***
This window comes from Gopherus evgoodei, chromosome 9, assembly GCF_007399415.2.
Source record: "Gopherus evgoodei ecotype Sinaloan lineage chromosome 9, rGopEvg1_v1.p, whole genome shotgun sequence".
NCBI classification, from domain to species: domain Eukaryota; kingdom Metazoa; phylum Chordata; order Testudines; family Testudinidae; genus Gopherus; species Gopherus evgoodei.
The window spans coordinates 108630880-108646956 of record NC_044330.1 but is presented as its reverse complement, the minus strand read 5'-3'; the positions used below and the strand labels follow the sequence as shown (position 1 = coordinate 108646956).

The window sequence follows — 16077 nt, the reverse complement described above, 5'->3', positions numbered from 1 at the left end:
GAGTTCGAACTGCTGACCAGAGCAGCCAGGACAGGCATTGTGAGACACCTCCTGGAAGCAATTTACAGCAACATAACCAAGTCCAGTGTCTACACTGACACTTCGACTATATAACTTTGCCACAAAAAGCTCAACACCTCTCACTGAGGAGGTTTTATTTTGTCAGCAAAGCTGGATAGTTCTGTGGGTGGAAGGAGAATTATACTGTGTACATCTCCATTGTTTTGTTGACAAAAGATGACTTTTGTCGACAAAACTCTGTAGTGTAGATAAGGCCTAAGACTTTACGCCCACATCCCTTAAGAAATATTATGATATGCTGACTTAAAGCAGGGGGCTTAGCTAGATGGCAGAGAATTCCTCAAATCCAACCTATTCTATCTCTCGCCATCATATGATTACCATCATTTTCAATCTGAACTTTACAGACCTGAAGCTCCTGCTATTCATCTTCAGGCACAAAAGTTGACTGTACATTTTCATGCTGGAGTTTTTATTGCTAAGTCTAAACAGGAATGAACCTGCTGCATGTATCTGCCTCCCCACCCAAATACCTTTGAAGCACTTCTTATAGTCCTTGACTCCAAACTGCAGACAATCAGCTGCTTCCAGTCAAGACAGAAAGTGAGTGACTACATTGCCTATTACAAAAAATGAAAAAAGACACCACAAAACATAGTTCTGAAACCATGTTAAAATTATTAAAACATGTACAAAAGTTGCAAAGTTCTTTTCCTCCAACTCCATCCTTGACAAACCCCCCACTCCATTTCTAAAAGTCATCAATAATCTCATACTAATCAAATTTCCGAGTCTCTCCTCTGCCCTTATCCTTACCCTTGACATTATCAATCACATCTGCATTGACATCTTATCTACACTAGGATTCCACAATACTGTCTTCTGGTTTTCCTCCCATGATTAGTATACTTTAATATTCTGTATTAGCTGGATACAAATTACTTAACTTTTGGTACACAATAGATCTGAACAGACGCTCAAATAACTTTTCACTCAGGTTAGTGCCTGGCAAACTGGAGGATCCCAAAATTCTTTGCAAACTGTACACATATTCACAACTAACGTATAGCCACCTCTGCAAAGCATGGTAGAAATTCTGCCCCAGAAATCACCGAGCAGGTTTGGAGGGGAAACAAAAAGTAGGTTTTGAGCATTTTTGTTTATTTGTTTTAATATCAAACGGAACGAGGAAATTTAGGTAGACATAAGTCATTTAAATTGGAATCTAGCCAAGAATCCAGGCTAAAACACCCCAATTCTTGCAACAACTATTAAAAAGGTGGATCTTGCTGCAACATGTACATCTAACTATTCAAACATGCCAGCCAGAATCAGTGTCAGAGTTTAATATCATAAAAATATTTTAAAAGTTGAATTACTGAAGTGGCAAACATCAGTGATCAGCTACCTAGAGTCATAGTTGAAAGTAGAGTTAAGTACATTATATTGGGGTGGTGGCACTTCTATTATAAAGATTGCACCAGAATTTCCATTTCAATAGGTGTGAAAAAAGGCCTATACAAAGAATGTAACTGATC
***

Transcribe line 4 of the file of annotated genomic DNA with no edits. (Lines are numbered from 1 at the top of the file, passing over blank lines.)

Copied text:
The window spans coordinates 108630880-108646956 of record NC_044330.1 but is presented as its reverse complement, the minus strand read 5'-3'; the positions used below and the strand labels follow the sequence as shown (position 1 = coordinate 108646956).